- ‘This fulfilled Jesus’ prediction about the way he would die’–the preferred Jewish form of execution is stoning. The Romans instead use crucifixion. Despite the repeated attempts to stone him (10:31), Jesus has been insisting that he’ll be ‘lifted up,’ as the Romans would do (3:14, 8:28, 12:32).
- ‘Are you the king of the Jews?’–it seems that this is the charge the religious leaders eventually come up with: Jesus is rebelling against the Romans and trying to set up his own kingdom.
- ‘Your own people and their leading priests brought you to me’–I think Pilate knows that some funny business is going on. The religious leaders aren’t usually so eager to hand someone over to him; nobody likes a narc.
- ‘What is truth?’–in a ‘live and let live’ sort of way, Pilate is perhaps the most this-worldly person we’ve encountered in John’s gospel. If Jesus were claiming to be King of the Jews, or of Galilee, or really of any political entity of any kind, no matter how small, it would be of vast concern to Pilate. But King of Truth? No problem. Pilate scarcely believes in something as conceptual as truth; I bet eternal life would be completely beyond his imagination. ‘King of Truth? That’s it? Knock yourself out. If you want, I myself will declare you Lord of Hope, Master of Time, and Emperor of NeverNever Land right here.’
- ‘He is not guilty of any crime’–Jesus is declared innocent, but not released. As we’ve just learned, truth isn’t Pilate’s highest priority; politics is. There may not be any truth to the charges, but what is truth anyway? The politics of the situation are still complicated.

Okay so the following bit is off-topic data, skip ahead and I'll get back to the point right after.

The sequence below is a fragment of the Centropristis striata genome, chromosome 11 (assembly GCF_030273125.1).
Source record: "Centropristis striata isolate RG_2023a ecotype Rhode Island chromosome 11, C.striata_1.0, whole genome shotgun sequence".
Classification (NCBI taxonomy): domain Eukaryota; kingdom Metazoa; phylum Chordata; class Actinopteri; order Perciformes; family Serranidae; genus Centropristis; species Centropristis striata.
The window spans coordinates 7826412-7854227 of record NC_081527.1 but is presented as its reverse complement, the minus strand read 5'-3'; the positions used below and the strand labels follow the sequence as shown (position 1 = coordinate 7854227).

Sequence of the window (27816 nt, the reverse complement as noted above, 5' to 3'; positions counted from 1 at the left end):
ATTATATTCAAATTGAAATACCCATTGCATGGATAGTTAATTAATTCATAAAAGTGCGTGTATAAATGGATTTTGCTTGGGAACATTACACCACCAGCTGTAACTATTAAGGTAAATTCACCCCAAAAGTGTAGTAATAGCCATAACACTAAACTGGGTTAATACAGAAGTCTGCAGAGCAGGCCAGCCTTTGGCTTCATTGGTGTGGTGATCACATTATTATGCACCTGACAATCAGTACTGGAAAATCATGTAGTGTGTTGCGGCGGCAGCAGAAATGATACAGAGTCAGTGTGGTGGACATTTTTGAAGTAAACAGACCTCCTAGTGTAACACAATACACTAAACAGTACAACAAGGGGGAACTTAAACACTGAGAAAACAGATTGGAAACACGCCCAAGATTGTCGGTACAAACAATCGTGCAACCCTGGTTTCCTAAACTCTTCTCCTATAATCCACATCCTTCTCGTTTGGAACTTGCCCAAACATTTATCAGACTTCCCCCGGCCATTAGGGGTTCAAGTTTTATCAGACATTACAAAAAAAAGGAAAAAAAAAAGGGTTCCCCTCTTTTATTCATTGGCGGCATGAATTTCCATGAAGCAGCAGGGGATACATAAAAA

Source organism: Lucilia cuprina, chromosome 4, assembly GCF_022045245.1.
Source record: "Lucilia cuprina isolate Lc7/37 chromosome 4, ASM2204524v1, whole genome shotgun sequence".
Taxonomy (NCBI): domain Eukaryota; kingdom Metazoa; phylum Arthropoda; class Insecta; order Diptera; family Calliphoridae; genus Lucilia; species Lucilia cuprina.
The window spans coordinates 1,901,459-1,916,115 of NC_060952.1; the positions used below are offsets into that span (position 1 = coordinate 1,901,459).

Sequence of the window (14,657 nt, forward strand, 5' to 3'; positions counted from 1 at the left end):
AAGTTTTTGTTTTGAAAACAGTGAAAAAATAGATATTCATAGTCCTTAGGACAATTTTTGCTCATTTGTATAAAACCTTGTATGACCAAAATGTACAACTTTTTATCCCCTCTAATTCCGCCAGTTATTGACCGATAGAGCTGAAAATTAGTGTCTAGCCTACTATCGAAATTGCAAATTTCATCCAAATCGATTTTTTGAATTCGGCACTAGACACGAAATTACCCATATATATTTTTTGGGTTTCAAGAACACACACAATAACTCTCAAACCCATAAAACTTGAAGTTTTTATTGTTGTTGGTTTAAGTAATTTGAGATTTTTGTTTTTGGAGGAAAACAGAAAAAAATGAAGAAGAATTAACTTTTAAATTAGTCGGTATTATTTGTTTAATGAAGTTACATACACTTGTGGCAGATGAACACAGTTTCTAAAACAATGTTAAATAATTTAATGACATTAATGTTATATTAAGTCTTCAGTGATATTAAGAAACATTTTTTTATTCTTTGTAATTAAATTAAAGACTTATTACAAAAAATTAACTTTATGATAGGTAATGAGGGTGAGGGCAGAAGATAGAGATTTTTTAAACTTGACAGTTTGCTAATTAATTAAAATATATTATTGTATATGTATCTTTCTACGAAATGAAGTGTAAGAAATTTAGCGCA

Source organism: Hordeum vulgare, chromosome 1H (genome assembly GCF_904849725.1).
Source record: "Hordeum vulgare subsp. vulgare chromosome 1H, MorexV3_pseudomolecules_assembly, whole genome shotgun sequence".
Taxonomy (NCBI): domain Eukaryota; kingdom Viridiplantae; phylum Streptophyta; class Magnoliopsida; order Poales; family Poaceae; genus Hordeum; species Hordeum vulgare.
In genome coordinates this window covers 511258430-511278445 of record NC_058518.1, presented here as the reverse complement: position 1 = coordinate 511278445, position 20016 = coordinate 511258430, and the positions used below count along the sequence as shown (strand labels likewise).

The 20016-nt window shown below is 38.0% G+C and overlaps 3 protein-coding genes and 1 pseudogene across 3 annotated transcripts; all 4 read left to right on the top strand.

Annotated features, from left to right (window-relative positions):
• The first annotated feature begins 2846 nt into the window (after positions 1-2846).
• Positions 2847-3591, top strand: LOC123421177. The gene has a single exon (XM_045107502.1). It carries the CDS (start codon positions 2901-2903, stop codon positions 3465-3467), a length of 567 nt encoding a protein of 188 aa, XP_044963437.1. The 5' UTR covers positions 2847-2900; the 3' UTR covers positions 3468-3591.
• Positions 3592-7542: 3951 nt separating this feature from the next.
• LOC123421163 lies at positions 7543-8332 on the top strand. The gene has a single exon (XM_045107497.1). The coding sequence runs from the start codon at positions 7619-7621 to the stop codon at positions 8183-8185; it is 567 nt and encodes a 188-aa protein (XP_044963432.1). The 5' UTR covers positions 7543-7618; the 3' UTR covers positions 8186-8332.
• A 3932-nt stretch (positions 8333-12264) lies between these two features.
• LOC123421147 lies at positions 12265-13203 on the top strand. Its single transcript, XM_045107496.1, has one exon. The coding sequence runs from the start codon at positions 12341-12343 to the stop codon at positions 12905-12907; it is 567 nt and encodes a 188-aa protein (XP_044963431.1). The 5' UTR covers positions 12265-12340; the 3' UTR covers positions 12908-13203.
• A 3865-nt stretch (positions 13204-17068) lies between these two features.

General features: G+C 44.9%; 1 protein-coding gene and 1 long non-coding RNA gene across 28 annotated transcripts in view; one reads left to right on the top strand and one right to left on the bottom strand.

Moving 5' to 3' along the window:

- ‘Would you like me to release this “King of the Jews”?’–nice try, but they would obviously refuse this suggestion; they’re the ones who turned Jesus in, after all.
- ‘Barabbas was a revolutionary’–I’m impressed by their boldness. They don’t even bother to continue to play along with the idea that they’re genuinely concerned that Jesus may be a dangerous revolutionary. In fact, by asking for the release of an actual rebel, aren’t they essentially admitting right in Pilate’s face that their actual complaint with Jesus is that he’s not nearly enough of a political revolutionary?
Taking It Home
- For you: Pilate may allegedly be the person in charge, but I can’t get over how he seems entirely powerless, trapped as he is between two groups (the Roman government and the Jews) whom he must make happy. I wonder who Pilate would be if he weren’t stuck in this role. Can you relate to Pilate at all? Is there some way you feel trapped? Trapped in anxiety? Trapped in dept? A bad relationship? An addiction? A job you hate? Ask Jesus to free you from whatever you feel is currently holding you in some form of bondage. Are there parts of your identity that have been buried as a result? Ask Jesus to restore you to who he intended you to be.
- For your six: In this passage, the real power of the Pharisees is in how, in pursuit of their own hatred of Jesus, they are able to influence everyone else around them so easily. Pray today about the things and people that influence your six. Thank Jesus for all of the good influences that your six have in their lives. Ask Jesus to provide more people and places to positively influence your six towards him. If there are situations that really negatively influence your six, ask Jesus to protect them.
- For our church: We haven’t heard Jesus explicitly mention his kingdom very much, but it does seem like the whole time he has been trying to demonstrate what that kingdom is like: blind people see, everyone is fed, and there is a whole lot of love. Ask Jesus for more of his kingdom here at our church. Ask Jesus to make our church a place where people would come to experience his kingdom first hand. Can you imagine living in a place where everyone got along, sick people were healed, and the hungry were fed? It just sounds so great. Tell Jesus that our church wants to be like that, and ask him for his help in doing so.